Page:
TOPICS: History
KEYWORDS: ancientnavigation; clovis; godsgravesglyphs; homoerectus; humanorigins; kennewick; kennewickman; migration; niedeguidon; origins; preclovis; southamerica
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Disputed finds put humans in South America 22,000 years ago
1 posted on 03/28/2014 9:09:21 AM PDT by Theoria
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To: SunkenCiv
pre clovis, ping.

Looks like Prof. Guidon doesn't play around:'At her home on the grounds of a museum she founded to focus on the discoveries in Serra da Capivara, she said she believed that humans had reached these plateaus even earlier, around 100,000 years ago, and might have come not overland from Asia but by boat from Africa.'

2 posted on 03/28/2014 9:11:43 AM PDT by Theoria (End Socialism : No more GOP and Dem candidates)
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To: Theoria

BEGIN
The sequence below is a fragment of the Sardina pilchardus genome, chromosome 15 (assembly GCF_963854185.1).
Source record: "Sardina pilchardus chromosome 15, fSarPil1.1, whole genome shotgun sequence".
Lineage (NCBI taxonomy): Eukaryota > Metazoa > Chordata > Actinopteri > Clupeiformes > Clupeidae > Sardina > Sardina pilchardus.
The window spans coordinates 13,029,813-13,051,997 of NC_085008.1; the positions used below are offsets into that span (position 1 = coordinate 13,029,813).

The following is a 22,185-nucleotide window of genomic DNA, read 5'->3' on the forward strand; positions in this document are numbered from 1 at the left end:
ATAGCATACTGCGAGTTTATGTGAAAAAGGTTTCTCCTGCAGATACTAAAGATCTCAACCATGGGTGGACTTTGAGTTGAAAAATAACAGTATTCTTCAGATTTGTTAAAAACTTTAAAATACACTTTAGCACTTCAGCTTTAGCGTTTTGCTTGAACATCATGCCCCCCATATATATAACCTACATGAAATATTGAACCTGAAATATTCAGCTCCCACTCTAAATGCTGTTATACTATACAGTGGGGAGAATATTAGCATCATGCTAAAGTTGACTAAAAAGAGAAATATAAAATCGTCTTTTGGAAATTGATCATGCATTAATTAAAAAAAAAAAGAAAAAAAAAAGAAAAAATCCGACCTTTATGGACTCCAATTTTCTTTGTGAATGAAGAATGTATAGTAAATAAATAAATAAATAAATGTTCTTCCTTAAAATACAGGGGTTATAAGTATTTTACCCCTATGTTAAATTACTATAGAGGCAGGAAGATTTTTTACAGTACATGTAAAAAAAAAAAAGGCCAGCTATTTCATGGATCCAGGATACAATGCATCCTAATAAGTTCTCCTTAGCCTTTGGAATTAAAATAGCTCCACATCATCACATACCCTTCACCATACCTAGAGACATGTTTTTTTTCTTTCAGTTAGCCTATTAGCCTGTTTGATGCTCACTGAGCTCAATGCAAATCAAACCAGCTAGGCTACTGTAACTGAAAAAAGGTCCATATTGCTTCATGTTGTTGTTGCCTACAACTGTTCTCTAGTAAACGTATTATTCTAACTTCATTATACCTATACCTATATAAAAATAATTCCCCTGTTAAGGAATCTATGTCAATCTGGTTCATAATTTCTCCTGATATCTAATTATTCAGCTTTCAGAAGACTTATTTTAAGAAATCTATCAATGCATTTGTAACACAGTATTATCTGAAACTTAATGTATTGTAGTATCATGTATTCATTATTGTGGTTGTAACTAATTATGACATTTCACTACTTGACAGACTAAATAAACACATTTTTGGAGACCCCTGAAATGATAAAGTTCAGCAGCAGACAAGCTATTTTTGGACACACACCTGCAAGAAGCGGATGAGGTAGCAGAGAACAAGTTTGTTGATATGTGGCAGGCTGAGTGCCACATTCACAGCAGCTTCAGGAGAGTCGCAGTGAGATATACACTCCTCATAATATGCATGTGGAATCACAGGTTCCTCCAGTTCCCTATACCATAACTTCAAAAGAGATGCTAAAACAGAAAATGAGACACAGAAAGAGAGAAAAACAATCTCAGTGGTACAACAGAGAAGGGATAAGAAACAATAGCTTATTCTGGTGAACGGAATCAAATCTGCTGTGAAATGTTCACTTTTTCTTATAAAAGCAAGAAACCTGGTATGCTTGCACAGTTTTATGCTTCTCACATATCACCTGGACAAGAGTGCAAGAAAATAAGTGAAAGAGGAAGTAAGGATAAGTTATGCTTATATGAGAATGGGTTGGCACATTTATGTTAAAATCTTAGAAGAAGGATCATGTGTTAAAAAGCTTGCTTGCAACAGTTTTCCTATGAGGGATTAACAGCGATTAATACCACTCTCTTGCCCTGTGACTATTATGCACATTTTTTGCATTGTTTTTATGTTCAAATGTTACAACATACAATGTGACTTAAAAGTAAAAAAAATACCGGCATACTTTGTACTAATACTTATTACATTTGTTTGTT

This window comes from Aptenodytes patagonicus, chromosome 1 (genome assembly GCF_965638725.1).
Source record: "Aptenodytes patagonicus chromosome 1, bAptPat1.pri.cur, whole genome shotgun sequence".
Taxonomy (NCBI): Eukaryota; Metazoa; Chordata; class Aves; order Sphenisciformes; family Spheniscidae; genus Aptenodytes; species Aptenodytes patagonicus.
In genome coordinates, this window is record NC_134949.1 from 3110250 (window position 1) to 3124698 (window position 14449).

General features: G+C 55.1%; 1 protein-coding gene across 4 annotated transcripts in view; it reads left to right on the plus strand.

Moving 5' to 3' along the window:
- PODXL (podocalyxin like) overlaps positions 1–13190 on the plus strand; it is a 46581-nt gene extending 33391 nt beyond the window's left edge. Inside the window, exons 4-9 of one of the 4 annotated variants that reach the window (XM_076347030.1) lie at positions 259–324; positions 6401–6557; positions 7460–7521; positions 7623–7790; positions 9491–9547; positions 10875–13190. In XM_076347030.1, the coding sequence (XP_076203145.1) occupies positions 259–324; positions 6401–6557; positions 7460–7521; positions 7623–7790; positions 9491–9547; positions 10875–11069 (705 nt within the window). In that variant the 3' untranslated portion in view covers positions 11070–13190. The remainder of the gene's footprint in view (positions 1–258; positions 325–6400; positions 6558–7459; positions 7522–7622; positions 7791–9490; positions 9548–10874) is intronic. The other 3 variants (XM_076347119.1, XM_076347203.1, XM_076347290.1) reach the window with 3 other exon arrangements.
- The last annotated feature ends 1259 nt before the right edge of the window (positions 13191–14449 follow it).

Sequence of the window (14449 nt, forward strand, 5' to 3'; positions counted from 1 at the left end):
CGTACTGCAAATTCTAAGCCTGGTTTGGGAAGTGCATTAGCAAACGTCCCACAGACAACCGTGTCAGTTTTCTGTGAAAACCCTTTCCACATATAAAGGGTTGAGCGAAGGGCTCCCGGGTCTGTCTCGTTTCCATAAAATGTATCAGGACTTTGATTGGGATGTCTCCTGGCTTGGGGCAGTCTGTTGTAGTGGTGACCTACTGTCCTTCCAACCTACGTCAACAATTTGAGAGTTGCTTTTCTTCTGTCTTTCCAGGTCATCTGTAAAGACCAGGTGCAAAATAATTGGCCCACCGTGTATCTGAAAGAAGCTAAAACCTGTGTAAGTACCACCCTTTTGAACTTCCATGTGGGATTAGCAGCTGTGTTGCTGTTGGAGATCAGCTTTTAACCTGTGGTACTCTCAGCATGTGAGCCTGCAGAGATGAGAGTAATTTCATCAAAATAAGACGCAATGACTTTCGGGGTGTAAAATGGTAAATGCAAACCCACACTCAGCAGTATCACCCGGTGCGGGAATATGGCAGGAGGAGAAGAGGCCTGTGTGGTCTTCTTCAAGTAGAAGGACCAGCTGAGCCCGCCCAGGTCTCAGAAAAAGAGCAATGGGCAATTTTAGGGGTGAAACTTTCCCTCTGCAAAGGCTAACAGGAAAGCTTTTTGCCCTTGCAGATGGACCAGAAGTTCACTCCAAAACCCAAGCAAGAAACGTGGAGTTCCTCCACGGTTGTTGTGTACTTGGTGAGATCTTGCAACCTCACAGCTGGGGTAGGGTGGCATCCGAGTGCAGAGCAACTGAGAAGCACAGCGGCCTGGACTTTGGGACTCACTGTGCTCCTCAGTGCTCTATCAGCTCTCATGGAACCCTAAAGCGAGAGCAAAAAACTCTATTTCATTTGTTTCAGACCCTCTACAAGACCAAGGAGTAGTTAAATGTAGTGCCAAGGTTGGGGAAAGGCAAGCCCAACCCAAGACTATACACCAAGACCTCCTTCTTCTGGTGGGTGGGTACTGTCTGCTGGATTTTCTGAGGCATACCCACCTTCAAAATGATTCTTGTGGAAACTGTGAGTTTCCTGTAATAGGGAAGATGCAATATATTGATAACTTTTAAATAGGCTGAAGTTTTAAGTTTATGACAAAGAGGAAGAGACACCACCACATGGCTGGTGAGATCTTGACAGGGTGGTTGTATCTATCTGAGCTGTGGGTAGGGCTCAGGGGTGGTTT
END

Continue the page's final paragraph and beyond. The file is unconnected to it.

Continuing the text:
Prevailing scientific theory that is beyond debate is shown to be wrong yet again.


3 posted on 03/28/2014 9:15:59 AM PDT by Dr. Thorne ("How long, O Lord, holy and true?" - Rev. 6:10)
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To: Dr. Thorne

she said she believed ..................


Not proven.


4 posted on 03/28/2014 9:19:02 AM PDT by PeterPrinciple
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To: Theoria

But, Patron Saint of African evolution, L S B Leakey, said stone tools in the Americas were 125000 years old!

No one there believed him but no one challenged him either.


5 posted on 03/28/2014 9:19:06 AM PDT by Ruy Dias de Bivar (Sometimes you need 7+ more ammo. LOTS MORE.)
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To: Theoria